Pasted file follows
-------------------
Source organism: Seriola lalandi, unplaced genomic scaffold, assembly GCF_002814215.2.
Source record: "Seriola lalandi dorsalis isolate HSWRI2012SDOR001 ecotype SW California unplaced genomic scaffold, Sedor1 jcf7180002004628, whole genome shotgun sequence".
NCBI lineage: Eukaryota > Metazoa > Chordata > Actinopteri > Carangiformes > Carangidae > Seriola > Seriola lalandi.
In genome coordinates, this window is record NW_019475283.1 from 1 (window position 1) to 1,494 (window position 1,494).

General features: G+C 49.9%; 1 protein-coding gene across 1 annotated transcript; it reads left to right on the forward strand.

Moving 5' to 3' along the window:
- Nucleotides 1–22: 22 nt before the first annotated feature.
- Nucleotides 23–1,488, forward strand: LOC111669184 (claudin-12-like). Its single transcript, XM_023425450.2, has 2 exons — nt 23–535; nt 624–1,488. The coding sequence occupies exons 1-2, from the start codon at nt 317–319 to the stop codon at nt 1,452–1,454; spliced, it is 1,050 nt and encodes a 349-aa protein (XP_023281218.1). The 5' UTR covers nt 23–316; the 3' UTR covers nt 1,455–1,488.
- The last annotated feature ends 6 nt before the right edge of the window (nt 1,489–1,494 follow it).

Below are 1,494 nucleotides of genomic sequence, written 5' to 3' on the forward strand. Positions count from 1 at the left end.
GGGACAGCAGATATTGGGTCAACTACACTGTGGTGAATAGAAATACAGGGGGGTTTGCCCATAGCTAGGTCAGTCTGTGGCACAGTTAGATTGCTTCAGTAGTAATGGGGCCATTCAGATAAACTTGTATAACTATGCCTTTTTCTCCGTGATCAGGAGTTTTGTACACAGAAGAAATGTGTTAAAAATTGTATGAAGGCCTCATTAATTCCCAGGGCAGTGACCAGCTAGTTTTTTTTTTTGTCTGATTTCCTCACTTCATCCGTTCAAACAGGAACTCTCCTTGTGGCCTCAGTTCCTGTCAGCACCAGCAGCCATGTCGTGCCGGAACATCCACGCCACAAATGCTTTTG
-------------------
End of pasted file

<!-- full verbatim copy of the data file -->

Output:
Source organism: Seriola lalandi, unplaced genomic scaffold, assembly GCF_002814215.2.
Source record: "Seriola lalandi dorsalis isolate HSWRI2012SDOR001 ecotype SW California unplaced genomic scaffold, Sedor1 jcf7180002004628, whole genome shotgun sequence".
NCBI lineage: Eukaryota > Metazoa > Chordata > Actinopteri > Carangiformes > Carangidae > Seriola > Seriola lalandi.
In genome coordinates, this window is record NW_019475283.1 from 1 (window position 1) to 1,494 (window position 1,494).

General features: G+C 49.9%; 1 protein-coding gene across 1 annotated transcript; it reads left to right on the forward strand.

Moving 5' to 3' along the window:
- Nucleotides 1–22: 22 nt before the first annotated feature.
- Nucleotides 23–1,488, forward strand: LOC111669184 (claudin-12-like). Its single transcript, XM_023425450.2, has 2 exons — nt 23–535; nt 624–1,488. The coding sequence occupies exons 1-2, from the start codon at nt 317–319 to the stop codon at nt 1,452–1,454; spliced, it is 1,050 nt and encodes a 349-aa protein (XP_023281218.1). The 5' UTR covers nt 23–316; the 3' UTR covers nt 1,455–1,488.
- The last annotated feature ends 6 nt before the right edge of the window (nt 1,489–1,494 follow it).

Below are 1,494 nucleotides of genomic sequence, written 5' to 3' on the forward strand. Positions count from 1 at the left end.
GGGACAGCAGATATTGGGTCAACTACACTGTGGTGAATAGAAATACAGGGGGGTTTGCCCATAGCTAGGTCAGTCTGTGGCACAGTTAGATTGCTTCAGTAGTAATGGGGCCATTCAGATAAACTTGTATAACTATGCCTTTTTCTCCGTGATCAGGAGTTTTGTACACAGAAGAAATGTGTTAAAAATTGTATGAAGGCCTCATTAATTCCCAGGGCAGTGACCAGCTAGTTTTTTTTTTTGTCTGATTTCCTCACTTCATCCGTTCAAACAGGAACTCTCCTTGTGGCCTCAGTTCCTGTCAGCACCAGCAGCCATGTCGTGCCGGAACATCCACGCCACAAATGCTTTTG